But this solution does not work well if the projects only contains static files and has no compiled code. If you create a new project in Visual Studio and add static files to it you’ll still get an EXE or DLL copied to the output folder, despite not having any actual code. We wanted to avoid having a teeny little DLL generated in the output folder.

In ASP.NET MVC 2 we came up with a simple solution to this problem. We started out with a regular C# Class Library project but then edited the project file to alter how it gets built. The critical part to get this to work is to define the MSBuild targets for Build, Clean, and Rebuild to perform custom tasks instead of running the compiler. The Build, Clean, and Rebuild targets are the three main targets that Visual Studio requires in every project so that the normal UI functions properly. If they are not defined then running certain commands in Visual Studio’s Build menu will cause errors.

Once you create the class library projects there are a few easy steps to change it into a static file project:

The first step in editing the csproj file is to remove the reference to the Microsoft.CSharp.targets file because the project doesn’t contain any C# code:

    <Import Project="$(MSBuildToolsPath)\Microsoft.CSharp.targets" />

The second step is to define the new Build, Clean, and Rebuild targets to delete and then copy the content files:

    <Target Name="Build">
        <Copy
            SourceFiles="@(Content)"
            DestinationFiles="@(Content->'$(OutputPath)%(RelativeDir)%(Filename)%(Extension)')" />
    </Target>
    <Target Name="Clean">
        <Exec Command="rd /s /q $(OutputPath)" Condition="Exists($(OutputPath))" />
    </Target>
    <Target Name="Rebuild" DependsOnTargets="Clean;Build">
    </Target>

The third and last step is to add all the files to the project as normal Content files (as you would do in any project type).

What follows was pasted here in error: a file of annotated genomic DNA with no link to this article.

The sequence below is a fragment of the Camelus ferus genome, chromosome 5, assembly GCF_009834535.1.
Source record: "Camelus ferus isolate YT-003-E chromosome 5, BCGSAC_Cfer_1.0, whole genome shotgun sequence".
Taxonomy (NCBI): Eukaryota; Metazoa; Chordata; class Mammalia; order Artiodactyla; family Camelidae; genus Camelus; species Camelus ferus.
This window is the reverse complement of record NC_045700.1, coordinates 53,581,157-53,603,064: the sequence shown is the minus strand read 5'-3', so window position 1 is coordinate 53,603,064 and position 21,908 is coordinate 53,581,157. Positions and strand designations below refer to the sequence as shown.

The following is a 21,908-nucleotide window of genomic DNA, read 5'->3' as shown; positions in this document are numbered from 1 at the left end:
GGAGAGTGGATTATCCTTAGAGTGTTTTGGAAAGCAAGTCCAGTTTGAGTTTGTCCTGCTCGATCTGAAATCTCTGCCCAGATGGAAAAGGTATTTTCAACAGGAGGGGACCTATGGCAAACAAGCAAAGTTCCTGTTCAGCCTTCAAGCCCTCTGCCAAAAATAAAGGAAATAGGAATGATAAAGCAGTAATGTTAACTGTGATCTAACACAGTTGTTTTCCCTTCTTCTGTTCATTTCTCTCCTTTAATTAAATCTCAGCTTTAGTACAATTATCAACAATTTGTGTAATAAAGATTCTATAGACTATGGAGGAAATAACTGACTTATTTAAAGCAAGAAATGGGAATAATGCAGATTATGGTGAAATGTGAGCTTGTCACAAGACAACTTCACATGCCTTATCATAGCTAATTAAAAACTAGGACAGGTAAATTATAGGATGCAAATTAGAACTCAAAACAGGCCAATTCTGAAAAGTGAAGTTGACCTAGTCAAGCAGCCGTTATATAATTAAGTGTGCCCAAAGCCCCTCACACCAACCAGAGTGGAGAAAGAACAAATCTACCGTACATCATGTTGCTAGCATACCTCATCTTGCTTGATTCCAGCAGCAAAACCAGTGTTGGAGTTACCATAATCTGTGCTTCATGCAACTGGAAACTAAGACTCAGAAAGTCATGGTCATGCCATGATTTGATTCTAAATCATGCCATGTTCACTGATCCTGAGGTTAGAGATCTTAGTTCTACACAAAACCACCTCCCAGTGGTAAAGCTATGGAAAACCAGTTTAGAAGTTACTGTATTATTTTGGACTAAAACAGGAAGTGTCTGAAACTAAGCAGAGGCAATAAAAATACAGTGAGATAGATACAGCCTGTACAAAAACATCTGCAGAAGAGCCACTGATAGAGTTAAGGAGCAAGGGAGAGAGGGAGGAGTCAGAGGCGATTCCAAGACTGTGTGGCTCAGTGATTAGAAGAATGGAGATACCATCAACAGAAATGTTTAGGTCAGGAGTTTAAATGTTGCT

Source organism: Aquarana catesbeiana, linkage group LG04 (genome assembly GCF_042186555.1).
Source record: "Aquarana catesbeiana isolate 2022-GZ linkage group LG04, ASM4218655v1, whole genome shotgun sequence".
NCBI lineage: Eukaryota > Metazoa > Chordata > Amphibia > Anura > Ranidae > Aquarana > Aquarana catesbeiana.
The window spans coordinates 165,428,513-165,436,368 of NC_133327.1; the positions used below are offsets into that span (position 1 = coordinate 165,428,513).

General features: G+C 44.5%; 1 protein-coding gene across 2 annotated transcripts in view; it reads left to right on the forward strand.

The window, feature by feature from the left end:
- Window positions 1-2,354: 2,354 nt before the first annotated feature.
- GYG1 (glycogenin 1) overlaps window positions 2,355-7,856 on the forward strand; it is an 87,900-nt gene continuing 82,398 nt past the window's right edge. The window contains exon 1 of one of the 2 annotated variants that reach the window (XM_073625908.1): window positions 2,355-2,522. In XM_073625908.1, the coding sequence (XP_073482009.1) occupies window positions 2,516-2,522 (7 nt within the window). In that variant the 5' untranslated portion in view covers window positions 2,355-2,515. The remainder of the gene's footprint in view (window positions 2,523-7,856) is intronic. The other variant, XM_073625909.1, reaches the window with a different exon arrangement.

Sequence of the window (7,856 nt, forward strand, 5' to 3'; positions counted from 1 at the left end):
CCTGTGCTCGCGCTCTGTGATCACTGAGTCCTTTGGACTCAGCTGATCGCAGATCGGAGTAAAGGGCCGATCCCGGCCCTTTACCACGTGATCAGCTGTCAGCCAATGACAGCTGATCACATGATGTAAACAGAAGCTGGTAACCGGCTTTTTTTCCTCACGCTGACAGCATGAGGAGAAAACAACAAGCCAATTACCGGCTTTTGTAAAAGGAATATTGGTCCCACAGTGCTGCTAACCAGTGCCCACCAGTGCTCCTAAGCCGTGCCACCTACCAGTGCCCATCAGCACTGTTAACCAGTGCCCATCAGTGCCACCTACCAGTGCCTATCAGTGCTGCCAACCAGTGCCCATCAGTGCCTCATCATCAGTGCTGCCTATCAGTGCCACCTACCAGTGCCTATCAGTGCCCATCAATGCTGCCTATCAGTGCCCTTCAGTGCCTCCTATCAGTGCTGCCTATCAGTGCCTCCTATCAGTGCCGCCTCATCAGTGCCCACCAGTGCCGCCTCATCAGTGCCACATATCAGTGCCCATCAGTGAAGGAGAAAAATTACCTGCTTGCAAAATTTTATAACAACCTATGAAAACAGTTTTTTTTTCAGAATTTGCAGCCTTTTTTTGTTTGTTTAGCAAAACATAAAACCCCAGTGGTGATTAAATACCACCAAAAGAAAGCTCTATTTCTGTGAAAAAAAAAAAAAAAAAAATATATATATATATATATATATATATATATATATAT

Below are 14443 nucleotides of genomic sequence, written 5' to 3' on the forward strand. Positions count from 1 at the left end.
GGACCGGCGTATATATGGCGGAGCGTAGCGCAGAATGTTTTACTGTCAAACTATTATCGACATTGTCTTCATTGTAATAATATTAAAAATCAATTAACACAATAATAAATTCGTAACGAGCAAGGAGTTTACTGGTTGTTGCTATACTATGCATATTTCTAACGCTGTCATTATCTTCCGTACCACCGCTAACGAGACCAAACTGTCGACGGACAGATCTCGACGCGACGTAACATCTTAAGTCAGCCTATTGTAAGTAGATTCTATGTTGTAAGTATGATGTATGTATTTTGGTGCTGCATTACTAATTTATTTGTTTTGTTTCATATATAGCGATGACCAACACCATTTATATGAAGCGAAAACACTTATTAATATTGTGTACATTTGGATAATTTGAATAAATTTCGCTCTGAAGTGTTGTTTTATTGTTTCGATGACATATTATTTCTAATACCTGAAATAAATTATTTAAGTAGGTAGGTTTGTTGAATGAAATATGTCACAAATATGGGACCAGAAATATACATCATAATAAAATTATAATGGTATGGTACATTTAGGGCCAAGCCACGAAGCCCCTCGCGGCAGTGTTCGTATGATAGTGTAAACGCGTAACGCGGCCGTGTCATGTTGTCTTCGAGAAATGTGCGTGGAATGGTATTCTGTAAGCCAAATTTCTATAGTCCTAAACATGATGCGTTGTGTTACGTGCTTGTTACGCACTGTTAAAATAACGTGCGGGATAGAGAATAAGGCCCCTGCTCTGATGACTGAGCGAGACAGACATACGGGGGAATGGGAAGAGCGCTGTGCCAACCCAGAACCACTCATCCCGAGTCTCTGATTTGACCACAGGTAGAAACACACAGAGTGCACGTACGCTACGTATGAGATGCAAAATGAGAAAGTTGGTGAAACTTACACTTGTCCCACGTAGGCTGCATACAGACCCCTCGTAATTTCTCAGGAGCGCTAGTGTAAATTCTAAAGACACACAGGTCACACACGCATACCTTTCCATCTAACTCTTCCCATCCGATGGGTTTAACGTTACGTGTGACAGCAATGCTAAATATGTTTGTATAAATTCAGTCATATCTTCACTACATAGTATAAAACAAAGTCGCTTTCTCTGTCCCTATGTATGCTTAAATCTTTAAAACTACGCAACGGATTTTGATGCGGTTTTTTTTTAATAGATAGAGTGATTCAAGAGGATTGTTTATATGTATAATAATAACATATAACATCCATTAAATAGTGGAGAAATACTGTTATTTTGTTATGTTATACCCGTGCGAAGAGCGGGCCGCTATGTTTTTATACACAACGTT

To see how we did this in the ASP.NET MVC 2 project you can download the source code and inspect the MvcFutureFules.csproj project file.

If you’re working on a project that contains many static files I hope this solution helps you out!

Last GUID used up - new ScottGuID unique ID to replace it

You might have heard in recent news that the last ever GUID was used up. The GUID {FFFFFFFF-FFFF-FFFF-FFFF-FFFFFFFFFFFF} was just consumed by a soon to be released project at Microsoft. Immediately after the GUID's creation the word spread around the Microsoft campuses around the globe. Microsoft's approximately 100,000 worldwide employees then started blogging, tweeting, and facebooking about the dubious "achievement." The following screenshot shows GUIDGEN (the Windows tool for creating GUIDs) with the last ever GUID.

clip_image002

All GUIDs created by projects at Microsoft must be registered in a central repository for record keeping. This allows quick-fix engineers, security engineers, anti-malware developers, and testers to do a quick look up of an unknown GUID and find out if it belongs to Microsoft. The following screenshot shows the Microsoft GUID Tracker internal application and the last few GUIDs being used up by various Microsoft projects.

clip_image004

What is perhaps more interesting than the news about the GUID is the project that used that last GUID. The recent announcements regarding the development experience for the Windows Phone 7 Series (WP7S) all involve free editions of Visual Studio 2010. One of the lesser known developer tools is based on a resurrected project that many of you are probably familiar with, but have never used. The tool is in fact Microsoft Bob 7 Series (MB7S). MB7S is an agent-based approach for mobile phone app development. The UI incorporates both natural language interfaces and motion gesture behaviors, similar to the Windows Phone 7 Series “Metro” interface. If it works, it will help to expand the breadth of mobile app developers.

msbob

After the GUID: The ScottGuID

It came as no big surprise that eventually the last GUID would be used up. Knowing this, a group of engineers at Microsoft has designed, implemented, and tested a replacement to the GUID: The ScottGuID. There are several core principles of the ScottGuID:

1. The concepts used in ScottGuIDs must be easily understood by a developer who is already familiar with GUIDs

2. There must exist a compatibility layer between ScottGuIDs and GUIDs

3. A ScottGuID must be usable in a practical manner in non-computing environments

4. There must exist ScottGuID APIs for all common platforms: Win32/Win64/WinCE, .NET (incl. Silverlight), Linux, FreeBSD, MacOS (incl. iPhone OS), Symbian, RIM BlackBerry, Google Android, etc.

5. ScottGuIDs must never run out

ScottGuID use cases